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Nordic Capital-backed baby seat maker Britax gets downgraded

  • Moody’s cuts rating
  • Analysts cite competitive pressures
  • Ratings agency sees higher risk of default

Based in Chertsey, U.K., Britax is a portfolio company of Nordic Capital, which acquired it in 2011 with its Nordic Capital Fund VII fund. Britax booked revenue of 370 million euros in 2013.

While Moody’s said Britax supports a well-diversified revenue stream in Europe, the United States and Australia, it’s facing challenges specific to some regions.

“Britax’s liquidity profile has been negatively affected by operational performance issues resulting in reduced financial flexibility,” Martin Chamberlain, senior analyst for Moody’s, said December 8.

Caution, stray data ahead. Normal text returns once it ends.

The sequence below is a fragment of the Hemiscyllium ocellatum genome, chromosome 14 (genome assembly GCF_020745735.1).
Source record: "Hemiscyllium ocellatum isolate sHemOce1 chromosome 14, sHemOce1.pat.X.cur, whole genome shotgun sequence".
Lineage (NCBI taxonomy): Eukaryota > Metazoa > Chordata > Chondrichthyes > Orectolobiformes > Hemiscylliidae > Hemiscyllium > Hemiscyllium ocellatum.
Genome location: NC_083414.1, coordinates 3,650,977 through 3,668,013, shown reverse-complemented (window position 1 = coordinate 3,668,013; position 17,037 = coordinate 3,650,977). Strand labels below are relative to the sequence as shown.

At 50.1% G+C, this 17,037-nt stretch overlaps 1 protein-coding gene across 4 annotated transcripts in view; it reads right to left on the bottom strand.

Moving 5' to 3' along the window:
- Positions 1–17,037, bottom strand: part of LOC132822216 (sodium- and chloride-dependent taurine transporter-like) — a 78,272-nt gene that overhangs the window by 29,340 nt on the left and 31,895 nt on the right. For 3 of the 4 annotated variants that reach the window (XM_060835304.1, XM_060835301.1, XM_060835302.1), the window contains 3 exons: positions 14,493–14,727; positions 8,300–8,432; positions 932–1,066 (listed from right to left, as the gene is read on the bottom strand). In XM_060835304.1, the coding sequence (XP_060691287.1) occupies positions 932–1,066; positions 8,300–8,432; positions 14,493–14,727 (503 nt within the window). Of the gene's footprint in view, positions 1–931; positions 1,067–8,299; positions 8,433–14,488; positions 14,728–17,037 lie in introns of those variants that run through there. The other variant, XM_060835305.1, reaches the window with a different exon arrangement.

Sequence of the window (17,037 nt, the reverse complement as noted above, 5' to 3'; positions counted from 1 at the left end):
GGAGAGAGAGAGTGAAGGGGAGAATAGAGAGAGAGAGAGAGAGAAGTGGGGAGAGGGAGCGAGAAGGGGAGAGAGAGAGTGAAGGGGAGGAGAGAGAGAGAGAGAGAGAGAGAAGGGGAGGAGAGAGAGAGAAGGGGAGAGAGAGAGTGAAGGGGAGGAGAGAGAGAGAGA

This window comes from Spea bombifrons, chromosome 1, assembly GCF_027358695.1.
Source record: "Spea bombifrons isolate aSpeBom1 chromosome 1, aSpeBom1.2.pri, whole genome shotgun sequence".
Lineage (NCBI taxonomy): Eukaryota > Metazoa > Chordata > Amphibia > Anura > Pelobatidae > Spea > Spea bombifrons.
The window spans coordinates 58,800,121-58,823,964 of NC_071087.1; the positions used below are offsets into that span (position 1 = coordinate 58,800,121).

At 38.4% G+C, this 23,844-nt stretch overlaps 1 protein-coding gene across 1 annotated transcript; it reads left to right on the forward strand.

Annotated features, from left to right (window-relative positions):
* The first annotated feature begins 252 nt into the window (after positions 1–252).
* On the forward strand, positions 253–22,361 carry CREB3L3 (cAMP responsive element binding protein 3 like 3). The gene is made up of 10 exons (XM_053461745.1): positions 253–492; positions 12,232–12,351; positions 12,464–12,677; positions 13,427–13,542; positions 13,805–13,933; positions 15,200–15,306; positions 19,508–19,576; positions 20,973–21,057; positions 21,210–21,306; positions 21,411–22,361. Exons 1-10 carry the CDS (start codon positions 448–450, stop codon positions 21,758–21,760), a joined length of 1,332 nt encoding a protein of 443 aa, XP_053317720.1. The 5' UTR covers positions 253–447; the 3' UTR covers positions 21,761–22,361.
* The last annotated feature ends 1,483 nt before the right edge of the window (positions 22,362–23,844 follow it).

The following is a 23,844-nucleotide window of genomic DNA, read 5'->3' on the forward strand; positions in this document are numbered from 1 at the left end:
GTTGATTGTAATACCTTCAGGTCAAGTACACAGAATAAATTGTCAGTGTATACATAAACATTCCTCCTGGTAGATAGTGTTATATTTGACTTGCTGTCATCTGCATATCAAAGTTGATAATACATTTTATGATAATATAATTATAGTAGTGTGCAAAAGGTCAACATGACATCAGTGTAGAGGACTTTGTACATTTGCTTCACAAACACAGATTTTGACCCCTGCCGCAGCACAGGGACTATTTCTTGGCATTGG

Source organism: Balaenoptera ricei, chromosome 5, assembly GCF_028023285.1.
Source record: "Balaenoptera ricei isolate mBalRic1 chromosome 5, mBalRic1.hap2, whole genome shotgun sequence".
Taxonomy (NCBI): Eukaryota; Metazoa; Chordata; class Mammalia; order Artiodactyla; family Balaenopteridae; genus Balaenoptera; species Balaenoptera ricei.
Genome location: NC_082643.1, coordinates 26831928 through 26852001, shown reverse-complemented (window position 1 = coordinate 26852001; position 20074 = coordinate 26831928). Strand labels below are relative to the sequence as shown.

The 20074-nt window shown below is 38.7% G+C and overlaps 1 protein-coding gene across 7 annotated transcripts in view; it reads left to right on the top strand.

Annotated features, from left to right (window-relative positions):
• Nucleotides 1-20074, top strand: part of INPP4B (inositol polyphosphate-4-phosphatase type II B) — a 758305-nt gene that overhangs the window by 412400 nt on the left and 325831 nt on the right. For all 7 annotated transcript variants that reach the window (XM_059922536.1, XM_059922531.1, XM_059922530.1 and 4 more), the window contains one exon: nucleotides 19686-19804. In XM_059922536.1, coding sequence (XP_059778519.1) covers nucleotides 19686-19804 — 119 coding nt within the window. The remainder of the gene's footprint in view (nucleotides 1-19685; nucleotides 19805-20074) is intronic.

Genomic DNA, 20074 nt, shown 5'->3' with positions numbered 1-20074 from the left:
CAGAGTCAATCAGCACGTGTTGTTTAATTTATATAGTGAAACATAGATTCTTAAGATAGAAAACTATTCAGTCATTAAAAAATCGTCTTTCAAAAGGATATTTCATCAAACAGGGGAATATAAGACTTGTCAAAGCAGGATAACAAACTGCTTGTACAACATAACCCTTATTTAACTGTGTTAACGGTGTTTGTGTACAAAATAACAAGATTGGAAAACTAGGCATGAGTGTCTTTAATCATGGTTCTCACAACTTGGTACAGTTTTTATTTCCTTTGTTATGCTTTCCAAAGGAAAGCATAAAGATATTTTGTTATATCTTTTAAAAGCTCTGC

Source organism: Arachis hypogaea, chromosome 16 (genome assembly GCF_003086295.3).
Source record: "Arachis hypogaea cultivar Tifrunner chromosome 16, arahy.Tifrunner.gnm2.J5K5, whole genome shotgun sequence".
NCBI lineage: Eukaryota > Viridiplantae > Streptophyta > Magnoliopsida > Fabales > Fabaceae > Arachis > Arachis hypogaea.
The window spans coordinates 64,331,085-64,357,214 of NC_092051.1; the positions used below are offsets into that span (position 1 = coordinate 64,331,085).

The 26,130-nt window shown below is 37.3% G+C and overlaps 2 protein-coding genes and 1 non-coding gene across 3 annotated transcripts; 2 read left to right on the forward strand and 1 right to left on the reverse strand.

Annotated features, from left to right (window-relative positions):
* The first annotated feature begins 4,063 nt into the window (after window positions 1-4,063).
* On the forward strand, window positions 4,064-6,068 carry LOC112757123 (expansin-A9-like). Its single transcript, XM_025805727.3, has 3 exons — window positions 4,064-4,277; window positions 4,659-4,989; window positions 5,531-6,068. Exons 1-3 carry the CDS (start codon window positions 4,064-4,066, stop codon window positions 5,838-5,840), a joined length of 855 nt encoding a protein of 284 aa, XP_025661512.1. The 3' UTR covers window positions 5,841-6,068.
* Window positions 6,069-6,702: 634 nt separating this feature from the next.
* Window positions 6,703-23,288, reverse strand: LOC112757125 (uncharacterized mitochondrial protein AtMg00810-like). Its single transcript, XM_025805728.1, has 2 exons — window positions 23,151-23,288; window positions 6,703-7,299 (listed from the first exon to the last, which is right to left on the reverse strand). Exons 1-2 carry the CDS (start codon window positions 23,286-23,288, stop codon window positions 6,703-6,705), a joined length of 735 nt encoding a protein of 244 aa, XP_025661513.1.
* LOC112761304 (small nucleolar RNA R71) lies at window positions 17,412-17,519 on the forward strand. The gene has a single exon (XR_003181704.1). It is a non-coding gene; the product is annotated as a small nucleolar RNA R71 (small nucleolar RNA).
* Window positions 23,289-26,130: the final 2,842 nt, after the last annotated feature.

Moody’s now expects Britax’s debt/EBITDA on an adjusted basis to be above 11x for the next 12 to 18 months.

Britax and Nordic Capital did not respond to requests for comment.

Moody’s cut Britax’s corporate family rating to Caa1, “containing substantial risk,” from an earlier view of B3, or “very speculative.” Moody’s also lowered its probability of default rating on Britax from B3-PD to Caa1-PD, which indicates a substantial risk.

Competitors in the space include Chicco USA, Combi International, Eddie Bauer, Evenflo, Fisher-Price, Graco and Peg Perego.

“Although we view positively the strength of Britax’s brands and its competitive positioning, the group’s heavy focus on child safety and mobility compared to other global brands remains a constraining factor,” Moody’s said. “We expect improved and lower-priced product offerings from competitors will negatively impact the company’s profitability.”

Tracing its roots back to 1939, Britax has been moving from car seats into other baby product categories. In recent years it has acquired B.O.B, a North American producer of wheeled goods and accessories, and Brio, a European strollers and accessories maker.